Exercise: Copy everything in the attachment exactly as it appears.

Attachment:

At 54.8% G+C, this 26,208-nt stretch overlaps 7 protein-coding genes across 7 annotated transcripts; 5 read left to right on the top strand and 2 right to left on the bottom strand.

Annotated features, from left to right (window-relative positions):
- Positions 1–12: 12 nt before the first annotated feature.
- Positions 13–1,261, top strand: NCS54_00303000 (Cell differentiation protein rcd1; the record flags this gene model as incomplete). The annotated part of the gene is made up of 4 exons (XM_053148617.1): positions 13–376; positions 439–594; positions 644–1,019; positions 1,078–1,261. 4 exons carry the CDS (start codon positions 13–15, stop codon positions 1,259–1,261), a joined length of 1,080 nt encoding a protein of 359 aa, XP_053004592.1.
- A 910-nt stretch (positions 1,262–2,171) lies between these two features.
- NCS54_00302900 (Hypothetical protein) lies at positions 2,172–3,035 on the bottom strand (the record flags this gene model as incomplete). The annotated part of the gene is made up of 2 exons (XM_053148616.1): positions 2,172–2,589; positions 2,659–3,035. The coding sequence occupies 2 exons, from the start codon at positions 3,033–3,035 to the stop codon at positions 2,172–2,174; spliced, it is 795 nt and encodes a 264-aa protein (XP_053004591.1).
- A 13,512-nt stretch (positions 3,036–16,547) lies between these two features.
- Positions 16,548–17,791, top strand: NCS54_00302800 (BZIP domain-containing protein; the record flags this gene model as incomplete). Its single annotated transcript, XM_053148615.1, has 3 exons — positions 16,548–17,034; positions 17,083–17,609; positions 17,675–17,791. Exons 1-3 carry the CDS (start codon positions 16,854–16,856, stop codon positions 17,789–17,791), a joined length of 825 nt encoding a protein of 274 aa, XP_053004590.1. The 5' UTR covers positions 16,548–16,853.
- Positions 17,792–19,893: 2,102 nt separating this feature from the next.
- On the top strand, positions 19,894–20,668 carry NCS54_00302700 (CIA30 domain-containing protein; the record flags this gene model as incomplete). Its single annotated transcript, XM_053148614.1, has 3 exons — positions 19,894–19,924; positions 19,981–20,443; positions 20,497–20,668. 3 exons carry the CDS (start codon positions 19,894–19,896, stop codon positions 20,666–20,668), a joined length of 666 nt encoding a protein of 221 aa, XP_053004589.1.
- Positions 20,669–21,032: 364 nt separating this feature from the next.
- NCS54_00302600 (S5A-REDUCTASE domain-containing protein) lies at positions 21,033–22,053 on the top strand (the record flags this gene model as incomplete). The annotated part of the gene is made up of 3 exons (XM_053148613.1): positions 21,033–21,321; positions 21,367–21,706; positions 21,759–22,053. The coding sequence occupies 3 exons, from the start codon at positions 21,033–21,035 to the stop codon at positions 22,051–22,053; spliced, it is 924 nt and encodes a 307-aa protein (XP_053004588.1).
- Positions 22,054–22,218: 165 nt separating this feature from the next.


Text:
At 54.8% G+C, this 26,208-nt stretch overlaps 7 protein-coding genes across 7 annotated transcripts; 5 read left to right on the top strand and 2 right to left on the bottom strand.

Annotated features, from left to right (window-relative positions):
- Positions 1–12: 12 nt before the first annotated feature.
- Positions 13–1,261, top strand: NCS54_00303000 (Cell differentiation protein rcd1; the record flags this gene model as incomplete). The annotated part of the gene is made up of 4 exons (XM_053148617.1): positions 13–376; positions 439–594; positions 644–1,019; positions 1,078–1,261. 4 exons carry the CDS (start codon positions 13–15, stop codon positions 1,259–1,261), a joined length of 1,080 nt encoding a protein of 359 aa, XP_053004592.1.
- A 910-nt stretch (positions 1,262–2,171) lies between these two features.
- NCS54_00302900 (Hypothetical protein) lies at positions 2,172–3,035 on the bottom strand (the record flags this gene model as incomplete). The annotated part of the gene is made up of 2 exons (XM_053148616.1): positions 2,172–2,589; positions 2,659–3,035. The coding sequence occupies 2 exons, from the start codon at positions 3,033–3,035 to the stop codon at positions 2,172–2,174; spliced, it is 795 nt and encodes a 264-aa protein (XP_053004591.1).
- A 13,512-nt stretch (positions 3,036–16,547) lies between these two features.
- Positions 16,548–17,791, top strand: NCS54_00302800 (BZIP domain-containing protein; the record flags this gene model as incomplete). Its single annotated transcript, XM_053148615.1, has 3 exons — positions 16,548–17,034; positions 17,083–17,609; positions 17,675–17,791. Exons 1-3 carry the CDS (start codon positions 16,854–16,856, stop codon positions 17,789–17,791), a joined length of 825 nt encoding a protein of 274 aa, XP_053004590.1. The 5' UTR covers positions 16,548–16,853.
- Positions 17,792–19,893: 2,102 nt separating this feature from the next.
- On the top strand, positions 19,894–20,668 carry NCS54_00302700 (CIA30 domain-containing protein; the record flags this gene model as incomplete). Its single annotated transcript, XM_053148614.1, has 3 exons — positions 19,894–19,924; positions 19,981–20,443; positions 20,497–20,668. 3 exons carry the CDS (start codon positions 19,894–19,896, stop codon positions 20,666–20,668), a joined length of 666 nt encoding a protein of 221 aa, XP_053004589.1.
- Positions 20,669–21,032: 364 nt separating this feature from the next.
- NCS54_00302600 (S5A-REDUCTASE domain-containing protein) lies at positions 21,033–22,053 on the top strand (the record flags this gene model as incomplete). The annotated part of the gene is made up of 3 exons (XM_053148613.1): positions 21,033–21,321; positions 21,367–21,706; positions 21,759–22,053. The coding sequence occupies 3 exons, from the start codon at positions 21,033–21,035 to the stop codon at positions 22,051–22,053; spliced, it is 924 nt and encodes a 307-aa protein (XP_053004588.1).
- Positions 22,054–22,218: 165 nt separating this feature from the next.